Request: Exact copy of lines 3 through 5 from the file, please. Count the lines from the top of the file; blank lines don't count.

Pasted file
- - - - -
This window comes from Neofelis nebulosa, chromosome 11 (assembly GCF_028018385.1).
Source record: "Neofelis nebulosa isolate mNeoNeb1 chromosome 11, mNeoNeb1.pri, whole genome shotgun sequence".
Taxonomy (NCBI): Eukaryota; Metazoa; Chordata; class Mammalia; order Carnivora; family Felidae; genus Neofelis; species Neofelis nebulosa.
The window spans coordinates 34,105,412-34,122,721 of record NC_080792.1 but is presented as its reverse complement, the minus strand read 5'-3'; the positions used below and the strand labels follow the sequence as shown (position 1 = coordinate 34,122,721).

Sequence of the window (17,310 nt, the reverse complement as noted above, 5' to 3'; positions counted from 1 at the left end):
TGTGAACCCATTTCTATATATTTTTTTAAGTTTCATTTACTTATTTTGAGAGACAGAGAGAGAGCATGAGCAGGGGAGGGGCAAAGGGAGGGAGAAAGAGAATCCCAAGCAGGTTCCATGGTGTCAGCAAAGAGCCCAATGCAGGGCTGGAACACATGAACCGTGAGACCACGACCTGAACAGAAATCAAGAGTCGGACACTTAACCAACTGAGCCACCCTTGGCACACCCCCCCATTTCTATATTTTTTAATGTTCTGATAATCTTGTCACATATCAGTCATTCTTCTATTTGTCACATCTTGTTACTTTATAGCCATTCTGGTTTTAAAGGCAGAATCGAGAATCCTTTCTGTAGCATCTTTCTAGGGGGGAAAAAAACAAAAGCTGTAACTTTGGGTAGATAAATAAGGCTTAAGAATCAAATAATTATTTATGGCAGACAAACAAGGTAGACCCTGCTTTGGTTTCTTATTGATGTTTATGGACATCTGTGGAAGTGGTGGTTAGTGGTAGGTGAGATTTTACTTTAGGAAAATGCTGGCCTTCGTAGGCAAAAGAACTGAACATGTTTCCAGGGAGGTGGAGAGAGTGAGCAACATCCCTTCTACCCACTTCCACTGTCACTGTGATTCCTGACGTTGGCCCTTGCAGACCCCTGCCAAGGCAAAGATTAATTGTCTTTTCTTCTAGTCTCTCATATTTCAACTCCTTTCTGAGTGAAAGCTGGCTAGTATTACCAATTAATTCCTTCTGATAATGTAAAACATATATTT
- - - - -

Taxonomy (NCBI): Eukaryota; Metazoa; Chordata; class Mammalia; order Carnivora; family Felidae; genus Neofelis; species Neofelis nebulosa.
The window spans coordinates 34,105,412-34,122,721 of record NC_080792.1 but is presented as its reverse complement, the minus strand read 5'-3'; the positions used below and the strand labels follow the sequence as shown (position 1 = coordinate 34,122,721).

Sequence of the window (17,310 nt, the reverse complement as noted above, 5' to 3'; positions counted from 1 at the left end):